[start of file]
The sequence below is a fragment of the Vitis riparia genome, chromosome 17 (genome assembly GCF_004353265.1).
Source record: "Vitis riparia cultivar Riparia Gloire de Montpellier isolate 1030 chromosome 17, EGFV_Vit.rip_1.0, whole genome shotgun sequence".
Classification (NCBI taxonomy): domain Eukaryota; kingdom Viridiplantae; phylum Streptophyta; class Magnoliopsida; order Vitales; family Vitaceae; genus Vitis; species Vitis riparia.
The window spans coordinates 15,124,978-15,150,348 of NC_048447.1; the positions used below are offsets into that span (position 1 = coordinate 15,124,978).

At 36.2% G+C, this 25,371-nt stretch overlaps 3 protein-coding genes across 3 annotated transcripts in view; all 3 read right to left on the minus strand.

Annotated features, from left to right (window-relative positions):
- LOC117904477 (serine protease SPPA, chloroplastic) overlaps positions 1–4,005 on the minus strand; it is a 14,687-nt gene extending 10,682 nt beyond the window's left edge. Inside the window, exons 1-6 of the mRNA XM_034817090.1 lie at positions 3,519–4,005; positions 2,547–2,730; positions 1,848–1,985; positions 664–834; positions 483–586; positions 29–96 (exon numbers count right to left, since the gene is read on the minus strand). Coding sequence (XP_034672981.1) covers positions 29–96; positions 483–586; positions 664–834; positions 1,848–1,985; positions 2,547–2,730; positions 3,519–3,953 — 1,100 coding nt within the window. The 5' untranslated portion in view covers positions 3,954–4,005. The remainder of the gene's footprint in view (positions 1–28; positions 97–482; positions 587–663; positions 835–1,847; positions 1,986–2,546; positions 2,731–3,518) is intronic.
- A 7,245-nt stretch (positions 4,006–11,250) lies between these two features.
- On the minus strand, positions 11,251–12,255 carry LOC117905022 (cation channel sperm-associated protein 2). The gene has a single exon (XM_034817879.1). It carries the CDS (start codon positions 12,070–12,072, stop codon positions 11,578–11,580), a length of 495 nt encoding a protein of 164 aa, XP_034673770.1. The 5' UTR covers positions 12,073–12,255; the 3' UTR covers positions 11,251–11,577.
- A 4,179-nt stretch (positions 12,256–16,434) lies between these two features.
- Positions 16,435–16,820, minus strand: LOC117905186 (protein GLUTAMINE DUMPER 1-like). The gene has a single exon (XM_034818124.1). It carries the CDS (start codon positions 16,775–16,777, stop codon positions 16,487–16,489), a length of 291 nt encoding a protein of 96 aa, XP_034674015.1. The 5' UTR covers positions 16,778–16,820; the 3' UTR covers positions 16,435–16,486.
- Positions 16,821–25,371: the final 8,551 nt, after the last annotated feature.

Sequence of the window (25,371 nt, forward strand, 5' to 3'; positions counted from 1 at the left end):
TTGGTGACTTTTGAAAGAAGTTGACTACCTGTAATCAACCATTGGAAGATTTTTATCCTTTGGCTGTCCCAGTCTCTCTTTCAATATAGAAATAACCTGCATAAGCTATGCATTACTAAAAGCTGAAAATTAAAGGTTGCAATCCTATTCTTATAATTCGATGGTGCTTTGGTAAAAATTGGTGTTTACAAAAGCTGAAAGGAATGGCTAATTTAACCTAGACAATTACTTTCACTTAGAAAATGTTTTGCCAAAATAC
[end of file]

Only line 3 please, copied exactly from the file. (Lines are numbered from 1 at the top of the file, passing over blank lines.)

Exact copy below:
Classification (NCBI taxonomy): domain Eukaryota; kingdom Viridiplantae; phylum Streptophyta; class Magnoliopsida; order Vitales; family Vitaceae; genus Vitis; species Vitis riparia.